Mary continued to help other editors in publishing her late husband’s work. She also continued her work. She published Perkin Warbeck in 1830, a drama, Proserpine (1832), several biographical sketches for Reverend Dionysius Lardner’s Cabinet Cyclopedia. Mary’s last novel was Faulkner published in 1837.

In 1839, her father-in-law lifted his ban on Mary publishing his late son’s work. She published a complete edition of her late husband’s writings in four volumes. Her health declined but recovered somewhat. She took another trip around Europe with her son, who was a student at Cambridge University. Her last book was a volume of letters from her travels, Rambles in Germany and Italy (1844). Her father-in-law, Sir Thomas Shelley, died in 1844, leaving his title and estate to young Percy.

She lived to see her son married on June 22, 1848. Mary Shelley died in London on February 1, 1851. She was 53-years-old.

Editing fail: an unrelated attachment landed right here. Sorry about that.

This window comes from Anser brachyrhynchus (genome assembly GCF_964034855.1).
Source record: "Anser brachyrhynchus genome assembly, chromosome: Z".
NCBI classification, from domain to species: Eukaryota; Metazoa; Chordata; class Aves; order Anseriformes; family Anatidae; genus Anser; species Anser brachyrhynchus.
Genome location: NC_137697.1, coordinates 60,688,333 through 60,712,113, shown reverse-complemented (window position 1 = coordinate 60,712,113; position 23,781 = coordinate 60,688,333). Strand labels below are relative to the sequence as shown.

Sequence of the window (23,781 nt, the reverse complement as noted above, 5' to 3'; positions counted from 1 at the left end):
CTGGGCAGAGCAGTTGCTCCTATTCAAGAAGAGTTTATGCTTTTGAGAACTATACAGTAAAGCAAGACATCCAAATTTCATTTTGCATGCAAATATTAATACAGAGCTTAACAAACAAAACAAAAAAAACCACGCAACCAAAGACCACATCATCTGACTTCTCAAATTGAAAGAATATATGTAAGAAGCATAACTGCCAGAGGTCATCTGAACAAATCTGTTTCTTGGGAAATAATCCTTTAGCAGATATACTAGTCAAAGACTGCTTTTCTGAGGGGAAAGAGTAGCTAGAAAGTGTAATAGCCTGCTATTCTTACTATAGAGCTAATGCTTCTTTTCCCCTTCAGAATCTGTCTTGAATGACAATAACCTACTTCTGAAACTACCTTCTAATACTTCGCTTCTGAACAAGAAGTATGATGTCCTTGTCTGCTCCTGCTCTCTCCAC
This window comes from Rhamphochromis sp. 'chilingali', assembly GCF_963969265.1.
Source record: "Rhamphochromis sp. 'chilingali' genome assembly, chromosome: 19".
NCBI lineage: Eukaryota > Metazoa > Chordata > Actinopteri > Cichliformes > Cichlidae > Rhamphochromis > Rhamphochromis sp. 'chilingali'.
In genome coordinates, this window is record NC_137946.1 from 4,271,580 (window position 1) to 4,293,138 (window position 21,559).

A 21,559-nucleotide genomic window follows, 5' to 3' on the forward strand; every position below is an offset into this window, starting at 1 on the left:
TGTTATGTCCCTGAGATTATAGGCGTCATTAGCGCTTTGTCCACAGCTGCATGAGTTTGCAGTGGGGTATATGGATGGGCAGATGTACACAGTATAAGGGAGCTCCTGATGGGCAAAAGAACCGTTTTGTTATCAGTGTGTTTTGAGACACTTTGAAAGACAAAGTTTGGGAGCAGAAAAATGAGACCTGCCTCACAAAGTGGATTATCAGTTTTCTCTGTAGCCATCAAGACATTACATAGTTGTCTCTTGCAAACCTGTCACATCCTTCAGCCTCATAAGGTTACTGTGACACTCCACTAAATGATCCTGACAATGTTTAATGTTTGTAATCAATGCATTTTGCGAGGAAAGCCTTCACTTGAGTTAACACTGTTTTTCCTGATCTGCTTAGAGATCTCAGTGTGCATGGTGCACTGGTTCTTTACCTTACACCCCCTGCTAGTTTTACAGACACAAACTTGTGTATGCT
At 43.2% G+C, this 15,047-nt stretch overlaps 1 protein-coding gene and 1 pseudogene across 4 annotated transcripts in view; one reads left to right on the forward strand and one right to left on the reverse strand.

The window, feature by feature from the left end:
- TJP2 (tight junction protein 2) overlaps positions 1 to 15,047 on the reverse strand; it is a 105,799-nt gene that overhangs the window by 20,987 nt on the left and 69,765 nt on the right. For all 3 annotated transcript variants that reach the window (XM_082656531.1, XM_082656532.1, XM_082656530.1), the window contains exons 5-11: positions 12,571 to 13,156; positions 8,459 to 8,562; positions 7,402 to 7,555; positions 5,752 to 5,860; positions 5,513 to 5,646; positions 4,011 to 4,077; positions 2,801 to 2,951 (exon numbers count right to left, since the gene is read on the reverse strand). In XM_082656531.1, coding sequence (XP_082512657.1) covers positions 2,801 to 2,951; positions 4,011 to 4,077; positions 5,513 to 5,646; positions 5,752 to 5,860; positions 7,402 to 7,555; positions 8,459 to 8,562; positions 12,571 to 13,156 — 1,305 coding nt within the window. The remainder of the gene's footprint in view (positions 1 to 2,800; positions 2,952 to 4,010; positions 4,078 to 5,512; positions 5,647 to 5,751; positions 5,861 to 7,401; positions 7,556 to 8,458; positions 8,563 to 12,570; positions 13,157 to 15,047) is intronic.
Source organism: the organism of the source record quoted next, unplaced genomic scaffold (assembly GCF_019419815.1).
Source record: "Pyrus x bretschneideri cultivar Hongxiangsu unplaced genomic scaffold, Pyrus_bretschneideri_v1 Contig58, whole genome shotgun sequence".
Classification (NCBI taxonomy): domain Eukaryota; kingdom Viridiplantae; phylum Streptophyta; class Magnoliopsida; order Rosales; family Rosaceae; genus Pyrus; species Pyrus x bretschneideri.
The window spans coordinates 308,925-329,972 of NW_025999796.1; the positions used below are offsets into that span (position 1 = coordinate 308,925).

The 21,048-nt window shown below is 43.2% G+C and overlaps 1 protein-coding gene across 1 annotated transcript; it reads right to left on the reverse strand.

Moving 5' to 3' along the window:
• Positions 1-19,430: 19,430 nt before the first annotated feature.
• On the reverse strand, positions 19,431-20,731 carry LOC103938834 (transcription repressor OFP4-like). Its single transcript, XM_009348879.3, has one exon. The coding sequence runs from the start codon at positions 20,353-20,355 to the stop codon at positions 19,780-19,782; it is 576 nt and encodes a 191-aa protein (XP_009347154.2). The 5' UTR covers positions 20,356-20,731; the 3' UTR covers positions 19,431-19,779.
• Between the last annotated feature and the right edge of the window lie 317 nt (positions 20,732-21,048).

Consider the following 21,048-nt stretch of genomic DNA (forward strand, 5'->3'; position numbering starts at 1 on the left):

Mary Shelley lived a life marked by both tragedy and adventure.

Both fed her writings.

She is best-known for Frankenstein, which became an iconic masterpiece of both horror and science fiction. And it was all based on a dream that came about from grief. At the time she began writing it, Mary Shelley had suffered two significant losses: her mother and her first child. In her diary, she wrote about dreams where she was able to bring her baby back to life.

When awake, she created a scientist, grieving the loss of his mother and obsessed with reanimating the dead.

Perhaps it’s the humanity found within Shelley’s most famous work — and the themes of universal love and loss — rather than the monstrosity that has made Frankenstein such an enduring and influential genre classic. 


“The Strange and Twisted Life of Frankenstein,” by Jill Lenore, The New Yorker, February 5, 2018 

“Mary Shelley’s Obsession with the Cemetery,” by Bess Lovejoy, JSTOR Daily, October 3, 2018

“Mary Wollstonecraft Shelley, 1797-1851,” Poetry Foundation, 2021

Written by Melissa Bastek

1 Comment

1 Record

  1. on September 16, 2021 at 9:24 pm
    Tom Baldwin wrote:
    Pitchfork Waving Mobs Return! Thanks for the information. Looks like modern science and medical non-sense has returned in 2020.

Leave a Reply

Allowed tags:  you may use these HTML tags and attributes: <a href="">, <strong>, <em>, <h1>, <h2>, <h3>
Please note:  all comments go through moderation.
Overall Rating

This site uses Akismet to reduce spam. Learn how your comment data is processed.